Analysis Diabetes I And Ii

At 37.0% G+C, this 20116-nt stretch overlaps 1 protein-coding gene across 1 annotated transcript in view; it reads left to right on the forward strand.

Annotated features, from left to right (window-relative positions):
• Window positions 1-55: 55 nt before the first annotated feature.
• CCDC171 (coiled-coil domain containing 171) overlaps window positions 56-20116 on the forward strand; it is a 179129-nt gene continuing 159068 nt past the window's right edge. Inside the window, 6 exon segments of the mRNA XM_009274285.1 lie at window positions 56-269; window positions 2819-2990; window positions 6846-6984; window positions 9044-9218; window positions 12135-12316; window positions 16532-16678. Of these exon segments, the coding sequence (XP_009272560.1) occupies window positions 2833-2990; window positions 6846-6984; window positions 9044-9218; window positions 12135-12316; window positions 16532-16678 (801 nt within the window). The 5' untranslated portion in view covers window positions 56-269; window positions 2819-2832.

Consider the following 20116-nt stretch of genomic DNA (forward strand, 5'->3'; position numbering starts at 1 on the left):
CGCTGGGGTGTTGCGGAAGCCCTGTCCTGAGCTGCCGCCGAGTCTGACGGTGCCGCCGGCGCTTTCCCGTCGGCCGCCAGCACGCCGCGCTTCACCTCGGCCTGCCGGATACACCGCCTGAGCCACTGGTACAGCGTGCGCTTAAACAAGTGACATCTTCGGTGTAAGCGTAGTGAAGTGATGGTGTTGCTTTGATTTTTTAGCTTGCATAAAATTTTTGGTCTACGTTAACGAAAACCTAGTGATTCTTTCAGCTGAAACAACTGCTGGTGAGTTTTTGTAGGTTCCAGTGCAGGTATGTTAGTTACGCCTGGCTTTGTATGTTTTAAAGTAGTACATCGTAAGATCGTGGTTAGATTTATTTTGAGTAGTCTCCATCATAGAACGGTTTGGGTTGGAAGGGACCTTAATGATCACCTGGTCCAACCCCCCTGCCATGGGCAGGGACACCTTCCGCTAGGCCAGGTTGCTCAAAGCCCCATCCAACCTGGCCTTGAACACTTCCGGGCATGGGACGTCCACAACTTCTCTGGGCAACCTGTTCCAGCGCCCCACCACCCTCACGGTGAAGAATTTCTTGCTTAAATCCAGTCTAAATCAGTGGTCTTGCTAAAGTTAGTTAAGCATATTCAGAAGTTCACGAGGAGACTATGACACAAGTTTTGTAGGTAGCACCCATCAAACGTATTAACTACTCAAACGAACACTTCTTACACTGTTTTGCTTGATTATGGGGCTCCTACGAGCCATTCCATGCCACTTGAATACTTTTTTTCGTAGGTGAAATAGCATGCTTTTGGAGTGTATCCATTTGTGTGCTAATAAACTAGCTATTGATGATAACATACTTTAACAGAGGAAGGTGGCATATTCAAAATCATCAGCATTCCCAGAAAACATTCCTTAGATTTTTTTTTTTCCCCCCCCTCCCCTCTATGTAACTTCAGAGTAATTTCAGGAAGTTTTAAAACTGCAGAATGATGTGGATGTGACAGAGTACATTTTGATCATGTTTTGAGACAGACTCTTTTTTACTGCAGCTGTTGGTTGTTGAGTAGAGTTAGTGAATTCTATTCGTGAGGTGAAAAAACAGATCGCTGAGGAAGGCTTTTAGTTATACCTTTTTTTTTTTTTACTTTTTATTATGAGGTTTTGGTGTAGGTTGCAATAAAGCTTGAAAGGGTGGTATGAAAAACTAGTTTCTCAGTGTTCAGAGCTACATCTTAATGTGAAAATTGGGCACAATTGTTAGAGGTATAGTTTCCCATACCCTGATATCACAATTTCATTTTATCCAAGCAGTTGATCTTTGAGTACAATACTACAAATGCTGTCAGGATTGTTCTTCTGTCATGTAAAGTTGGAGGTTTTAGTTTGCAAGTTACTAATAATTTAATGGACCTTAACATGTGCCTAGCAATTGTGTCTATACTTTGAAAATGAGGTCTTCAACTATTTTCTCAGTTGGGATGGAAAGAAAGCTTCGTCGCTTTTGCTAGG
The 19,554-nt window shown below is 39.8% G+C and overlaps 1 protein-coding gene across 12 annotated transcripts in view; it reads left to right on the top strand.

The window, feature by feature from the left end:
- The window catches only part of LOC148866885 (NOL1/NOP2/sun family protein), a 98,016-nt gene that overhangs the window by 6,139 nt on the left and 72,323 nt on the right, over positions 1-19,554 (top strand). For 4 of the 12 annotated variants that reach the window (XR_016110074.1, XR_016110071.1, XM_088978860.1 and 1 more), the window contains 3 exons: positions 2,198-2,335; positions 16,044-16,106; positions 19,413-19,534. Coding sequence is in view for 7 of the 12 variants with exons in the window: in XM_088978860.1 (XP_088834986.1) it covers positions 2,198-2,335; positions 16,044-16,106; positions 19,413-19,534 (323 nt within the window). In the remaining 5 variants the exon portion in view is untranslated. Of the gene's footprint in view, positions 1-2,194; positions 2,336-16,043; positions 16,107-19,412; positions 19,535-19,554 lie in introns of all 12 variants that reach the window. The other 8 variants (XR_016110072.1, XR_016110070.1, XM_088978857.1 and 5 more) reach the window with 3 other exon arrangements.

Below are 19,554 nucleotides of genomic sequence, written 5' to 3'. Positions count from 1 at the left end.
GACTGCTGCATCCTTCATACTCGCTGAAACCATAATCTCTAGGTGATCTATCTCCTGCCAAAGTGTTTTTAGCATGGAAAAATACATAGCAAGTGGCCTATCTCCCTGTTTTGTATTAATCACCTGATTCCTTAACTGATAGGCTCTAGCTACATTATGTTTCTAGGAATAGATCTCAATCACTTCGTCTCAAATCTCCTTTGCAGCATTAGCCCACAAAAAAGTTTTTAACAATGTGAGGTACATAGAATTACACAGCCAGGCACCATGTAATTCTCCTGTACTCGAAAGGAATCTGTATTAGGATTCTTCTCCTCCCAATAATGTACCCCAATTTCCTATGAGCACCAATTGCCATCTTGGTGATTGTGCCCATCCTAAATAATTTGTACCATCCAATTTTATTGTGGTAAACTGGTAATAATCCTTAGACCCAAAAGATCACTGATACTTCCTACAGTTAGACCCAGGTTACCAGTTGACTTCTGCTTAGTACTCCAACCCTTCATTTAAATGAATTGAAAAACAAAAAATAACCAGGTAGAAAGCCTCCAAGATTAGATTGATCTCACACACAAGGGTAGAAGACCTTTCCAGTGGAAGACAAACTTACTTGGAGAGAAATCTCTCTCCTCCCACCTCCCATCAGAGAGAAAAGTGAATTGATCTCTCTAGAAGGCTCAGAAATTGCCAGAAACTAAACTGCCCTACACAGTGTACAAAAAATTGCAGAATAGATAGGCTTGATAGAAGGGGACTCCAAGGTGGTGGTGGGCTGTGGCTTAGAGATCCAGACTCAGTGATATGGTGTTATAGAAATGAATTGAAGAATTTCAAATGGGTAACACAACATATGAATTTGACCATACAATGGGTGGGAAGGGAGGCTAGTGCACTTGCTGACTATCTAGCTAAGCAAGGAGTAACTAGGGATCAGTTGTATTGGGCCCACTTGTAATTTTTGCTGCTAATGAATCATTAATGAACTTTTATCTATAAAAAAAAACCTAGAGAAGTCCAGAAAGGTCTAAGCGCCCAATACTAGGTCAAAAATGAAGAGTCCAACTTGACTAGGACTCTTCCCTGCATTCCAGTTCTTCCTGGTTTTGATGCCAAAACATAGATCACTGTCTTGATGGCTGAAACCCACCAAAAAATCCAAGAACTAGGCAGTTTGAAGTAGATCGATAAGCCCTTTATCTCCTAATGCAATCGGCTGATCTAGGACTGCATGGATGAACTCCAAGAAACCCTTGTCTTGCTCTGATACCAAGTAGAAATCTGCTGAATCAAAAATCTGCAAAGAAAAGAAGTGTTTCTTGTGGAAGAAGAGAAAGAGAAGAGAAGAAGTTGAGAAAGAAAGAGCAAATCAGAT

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JS Hirsch (2006) in his history of diabetes mellitus I and II notes that in the centuries when this disease was poorly understood, it was known by doctors as the "pissing evil" (26). Hirsch quotes the medical hypothesis of a Greek doctor in the first century, who described a patient's death from diabetes as "the melting down of flesh and limbs into urine" (26). In fact, the formal scientific name for the disease still reflects this antiquated view of its operation, as Hirsch notes that "the Greek prefix 'dia' means 'to pass through', while 'betes' is 'tube', so 'diabetes' means 'water siphon'. 'Mellitus' is 'sweetened with honey'." (26). These slightly bizarre details are a good way of indicating the most noticeable outward symptoms of advanced diabetes. As Hirsch describes it, "diabetes's signature symptom was polyuria, excessive urine: when blood sugar levels rise, the body draws water from its tissues to purge the sugar through its urine" (27). This is, therefore, the most basic operation of the disease, and its two tell-tale symptoms for doctor and patient alike before the twentieth century: frequent and excessive urination, where the urine has a sweet smell and taste, like honey. These symptoms are still used to diagnose diabetes to this day. However, our understanding of what diabetes is and how it operates has changed radically within the last hundred years. When considering diabetes, it is worth noting that medical science did not discover and isolate the
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